"5G provides the bricks that everything else is built on. Without it we can’t talk seriously about technologies like AI or edge computing. The infrastructure is transformative, like the advent of motorways or the electricity grid. They were stepping stones that allowed major changes to happen. We should view 5G in a similar light.”  

In this way, 5G is set to provide not just new experiences but huge economic benefit: a study by Nokia Bell Labs Consulting (to be explored in full in the next chapter), has found that 5G has the potential to deliver $8trillion in value to businesses, economies and societies globally by the year 2030.

Yet many technologies are cited as transformative, and the path from idea to implementation can be longer and more complex than first assumed. It is important to understand why 5G is not just hugely significant in principle, but ready to be implemented in practice.

Acceleration and innovation

It’s been a volatile and uncertain year. The spread of COVID-19 initially seemed to undermine expectations that 2020 would be the year when widespread 5G deployment took hold. The immediate focus shifted from exploration, expansion and deployment of new technologies into corporate rescue and recovery. In many cases, spending stalled, business leaders had to manage risk differently, and critical industry gatherings fell by the wayside.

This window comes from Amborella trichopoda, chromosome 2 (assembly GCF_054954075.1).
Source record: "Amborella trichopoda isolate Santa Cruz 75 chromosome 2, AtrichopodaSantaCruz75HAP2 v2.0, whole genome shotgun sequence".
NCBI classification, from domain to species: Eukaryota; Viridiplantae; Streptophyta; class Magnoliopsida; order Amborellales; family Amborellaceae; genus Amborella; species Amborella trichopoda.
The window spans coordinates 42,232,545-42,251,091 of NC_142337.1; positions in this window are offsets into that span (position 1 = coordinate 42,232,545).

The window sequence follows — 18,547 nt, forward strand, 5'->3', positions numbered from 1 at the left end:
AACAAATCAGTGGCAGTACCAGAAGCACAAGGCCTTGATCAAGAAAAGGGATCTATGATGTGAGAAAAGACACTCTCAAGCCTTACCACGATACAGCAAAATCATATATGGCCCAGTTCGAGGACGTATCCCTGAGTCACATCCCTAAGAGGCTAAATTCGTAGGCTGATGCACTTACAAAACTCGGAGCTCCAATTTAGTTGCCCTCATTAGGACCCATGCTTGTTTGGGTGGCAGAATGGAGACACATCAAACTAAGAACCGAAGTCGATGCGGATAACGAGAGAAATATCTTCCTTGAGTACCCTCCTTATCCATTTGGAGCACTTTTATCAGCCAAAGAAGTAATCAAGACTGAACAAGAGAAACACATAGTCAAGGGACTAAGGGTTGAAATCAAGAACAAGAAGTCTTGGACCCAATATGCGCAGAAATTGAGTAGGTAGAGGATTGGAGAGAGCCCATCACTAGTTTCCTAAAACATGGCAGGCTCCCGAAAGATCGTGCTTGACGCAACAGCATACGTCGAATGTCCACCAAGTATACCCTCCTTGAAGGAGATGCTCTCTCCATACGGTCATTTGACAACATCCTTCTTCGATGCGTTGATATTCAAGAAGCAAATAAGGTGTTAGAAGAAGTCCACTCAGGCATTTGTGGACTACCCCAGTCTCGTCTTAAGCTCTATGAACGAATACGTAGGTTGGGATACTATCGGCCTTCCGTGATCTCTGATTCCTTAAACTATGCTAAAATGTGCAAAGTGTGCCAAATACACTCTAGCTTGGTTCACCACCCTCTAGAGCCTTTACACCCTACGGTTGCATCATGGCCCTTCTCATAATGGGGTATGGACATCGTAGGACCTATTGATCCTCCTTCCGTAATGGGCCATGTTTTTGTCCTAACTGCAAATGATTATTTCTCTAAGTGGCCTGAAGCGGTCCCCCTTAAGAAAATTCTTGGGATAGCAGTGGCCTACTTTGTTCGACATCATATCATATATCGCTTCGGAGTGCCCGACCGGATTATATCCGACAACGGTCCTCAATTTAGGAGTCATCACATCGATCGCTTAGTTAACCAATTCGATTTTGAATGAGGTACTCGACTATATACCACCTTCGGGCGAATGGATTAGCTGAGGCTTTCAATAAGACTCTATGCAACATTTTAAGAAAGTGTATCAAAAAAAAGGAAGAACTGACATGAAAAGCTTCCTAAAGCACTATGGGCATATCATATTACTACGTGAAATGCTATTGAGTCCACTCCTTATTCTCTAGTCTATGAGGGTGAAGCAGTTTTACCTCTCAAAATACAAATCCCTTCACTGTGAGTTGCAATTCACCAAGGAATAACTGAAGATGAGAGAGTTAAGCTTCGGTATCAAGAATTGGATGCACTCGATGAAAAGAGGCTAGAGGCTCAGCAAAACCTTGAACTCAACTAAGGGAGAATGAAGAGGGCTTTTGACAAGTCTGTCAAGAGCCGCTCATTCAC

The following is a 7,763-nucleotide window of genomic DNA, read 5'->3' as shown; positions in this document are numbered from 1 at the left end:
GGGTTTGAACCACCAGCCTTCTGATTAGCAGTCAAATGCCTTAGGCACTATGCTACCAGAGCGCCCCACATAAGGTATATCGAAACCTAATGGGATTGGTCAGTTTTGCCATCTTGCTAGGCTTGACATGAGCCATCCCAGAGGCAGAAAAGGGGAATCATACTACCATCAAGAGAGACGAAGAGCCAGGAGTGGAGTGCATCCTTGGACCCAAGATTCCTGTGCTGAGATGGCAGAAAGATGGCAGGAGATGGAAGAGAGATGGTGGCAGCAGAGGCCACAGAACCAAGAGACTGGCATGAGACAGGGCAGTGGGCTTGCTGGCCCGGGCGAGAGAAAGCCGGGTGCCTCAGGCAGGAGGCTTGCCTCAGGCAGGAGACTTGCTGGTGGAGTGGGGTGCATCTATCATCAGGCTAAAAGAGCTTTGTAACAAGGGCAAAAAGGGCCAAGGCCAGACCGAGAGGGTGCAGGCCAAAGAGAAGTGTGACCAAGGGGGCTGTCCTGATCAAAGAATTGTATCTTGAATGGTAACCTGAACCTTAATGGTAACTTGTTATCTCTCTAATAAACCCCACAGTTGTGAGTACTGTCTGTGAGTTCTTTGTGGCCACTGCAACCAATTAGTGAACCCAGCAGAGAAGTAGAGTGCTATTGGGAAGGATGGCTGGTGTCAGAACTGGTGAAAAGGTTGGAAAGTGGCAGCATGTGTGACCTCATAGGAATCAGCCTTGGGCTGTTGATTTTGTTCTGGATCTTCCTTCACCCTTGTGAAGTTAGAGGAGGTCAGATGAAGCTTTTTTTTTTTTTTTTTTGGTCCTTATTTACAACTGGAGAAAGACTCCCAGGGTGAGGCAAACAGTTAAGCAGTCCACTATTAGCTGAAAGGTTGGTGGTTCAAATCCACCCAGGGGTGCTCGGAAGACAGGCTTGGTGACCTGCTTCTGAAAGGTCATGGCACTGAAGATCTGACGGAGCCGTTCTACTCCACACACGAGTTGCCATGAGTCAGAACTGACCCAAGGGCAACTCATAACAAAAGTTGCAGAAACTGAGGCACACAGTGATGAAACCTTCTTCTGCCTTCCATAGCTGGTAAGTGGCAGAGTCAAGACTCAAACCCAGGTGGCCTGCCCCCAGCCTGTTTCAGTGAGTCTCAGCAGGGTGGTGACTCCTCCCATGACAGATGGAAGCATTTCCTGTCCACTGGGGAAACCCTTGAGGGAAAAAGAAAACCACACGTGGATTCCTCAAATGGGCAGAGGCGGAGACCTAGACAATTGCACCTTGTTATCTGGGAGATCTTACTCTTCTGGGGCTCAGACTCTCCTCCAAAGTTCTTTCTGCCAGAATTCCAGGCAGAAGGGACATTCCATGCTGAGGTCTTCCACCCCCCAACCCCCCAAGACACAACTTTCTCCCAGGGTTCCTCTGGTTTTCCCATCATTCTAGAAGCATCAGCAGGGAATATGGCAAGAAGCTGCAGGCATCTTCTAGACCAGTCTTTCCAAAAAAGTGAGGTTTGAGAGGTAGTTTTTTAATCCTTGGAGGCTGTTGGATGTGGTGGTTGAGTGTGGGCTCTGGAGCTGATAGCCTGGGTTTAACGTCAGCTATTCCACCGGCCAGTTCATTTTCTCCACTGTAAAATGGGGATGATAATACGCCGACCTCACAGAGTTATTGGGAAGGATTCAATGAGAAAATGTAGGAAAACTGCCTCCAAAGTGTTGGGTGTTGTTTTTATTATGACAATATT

“For a short period of time, it looked like we might go backwards, rather than forwards,” Sally recalls. “But then the world responded. Businesses moved to remote working, schools introduced remote learning, and healthcare providers switched to telemedicine. As we adapted to ‘the new normal’, technology held up well, people quickly began to see the imperative of technology, and the business case for 5G became stronger than ever.” 

Research commissioned by Nokia and explored throughout the next five chapters underlines that, rather than stepping back from technology investment in the wake of the pandemic, large companies have doubled down. Of the IT purchasing decision-makers we surveyed in eight markets, 45% said they had accelerated their digital transformation programs as a result of COVID-19, compared to just 18% who have not.